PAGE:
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Obama to Biden: 'I had to quote an Irish poet and Seamus Heaney was taken'

Seamus Heaney and WB Yeats featured in the speeches given by the men yesterday.

Source: TheJournal.ie/YouTube

THE GHOSTS OF Irish poets were invoked yesterday as outgoing US president Barack Obama presented his vice-president Joe Biden with his nation’s highest honour.

Obama surprised Biden with the Presidential Medal of Freedom. Bestowing the honour on his loyal lieutenant with a distinction.

In the emotionally charged ceremony yesterday, both men thanked and complimented each other over the time they spent in office together.

And what better way to give an occasion a sense of majesty and importance than by quoting Irish poets?

Biden has been known to drop a line or two from Irish poet Seamus Heaney from time to time, so Obama decided to pay respect to his vice-president by co-opting the words of his own Irish poet.

“As Yeats put it – because I had to quote an Irish poet, and Seamus Heaney was taken:

‘Think where man’s glory most begins and ends, and say my glory was I had such friends’.

The line was taken from Yeats’ The Municipal Gallery Revisited – which details the poet’s visit to what is now named the Hugh Lane Gallery in Dublin.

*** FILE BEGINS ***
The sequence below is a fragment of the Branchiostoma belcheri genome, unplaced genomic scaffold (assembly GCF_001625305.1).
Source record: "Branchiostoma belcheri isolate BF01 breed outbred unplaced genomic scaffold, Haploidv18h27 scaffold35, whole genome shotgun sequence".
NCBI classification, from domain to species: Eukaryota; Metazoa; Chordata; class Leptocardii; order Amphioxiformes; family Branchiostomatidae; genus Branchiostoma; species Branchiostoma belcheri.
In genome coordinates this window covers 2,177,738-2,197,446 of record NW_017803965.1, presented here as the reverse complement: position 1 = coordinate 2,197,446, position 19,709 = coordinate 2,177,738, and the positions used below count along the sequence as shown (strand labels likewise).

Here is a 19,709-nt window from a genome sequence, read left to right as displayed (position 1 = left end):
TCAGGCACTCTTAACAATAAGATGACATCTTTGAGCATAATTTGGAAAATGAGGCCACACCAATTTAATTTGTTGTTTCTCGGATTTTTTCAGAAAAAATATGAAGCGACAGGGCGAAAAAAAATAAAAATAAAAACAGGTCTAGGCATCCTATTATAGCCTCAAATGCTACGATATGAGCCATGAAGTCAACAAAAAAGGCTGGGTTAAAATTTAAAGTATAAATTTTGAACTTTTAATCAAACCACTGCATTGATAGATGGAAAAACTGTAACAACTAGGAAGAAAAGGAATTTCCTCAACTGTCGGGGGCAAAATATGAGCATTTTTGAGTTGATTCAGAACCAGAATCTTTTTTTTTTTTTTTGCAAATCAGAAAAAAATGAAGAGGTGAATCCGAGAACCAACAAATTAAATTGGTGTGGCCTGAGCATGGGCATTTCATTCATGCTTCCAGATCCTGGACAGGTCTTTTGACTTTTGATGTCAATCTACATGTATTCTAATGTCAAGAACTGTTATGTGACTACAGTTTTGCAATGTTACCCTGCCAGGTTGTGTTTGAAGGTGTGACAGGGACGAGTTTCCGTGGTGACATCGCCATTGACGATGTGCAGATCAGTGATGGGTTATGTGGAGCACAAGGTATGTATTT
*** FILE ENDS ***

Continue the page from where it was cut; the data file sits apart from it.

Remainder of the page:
There Yeats sees pictures and paintings of notable people and friends he has had throughout the years and reflects on times gone by.

Not to be outdone, Biden – on accepting the honour – quoted his old favourite, Heaney.

“And Seamus Heaney in one of his poems said – when you can find someone who says it better, use it – he said:

‘You carried your own burdens, and very soon, the creeping symptoms of privilege disappeared’.

That line is taken from Heaney’s poem From the Republic of Conscience, which was published in 1987.

The poem was written at the request of the then-head of Amnesty International Ireland Mary Lawlor, in order to mark International Human Rights Day in 1985.

The bestowing of America’s highest honour caps what has been an amicable relationship based on mutual respect while the two served in office.

But the honour and their lasting relationship may be just cold comforts set between the two men as things are due to change, change utterly when incoming president Donald Trump takes the reins of the US next week.

Read: A British lawyer wants the Irish courts to ask if there’s a way back from Brexit

Read: Obama and Biden took their bromance to new levels and there wasn’t a dry eye in the White House

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About the author:

Cormac Fitzgerald

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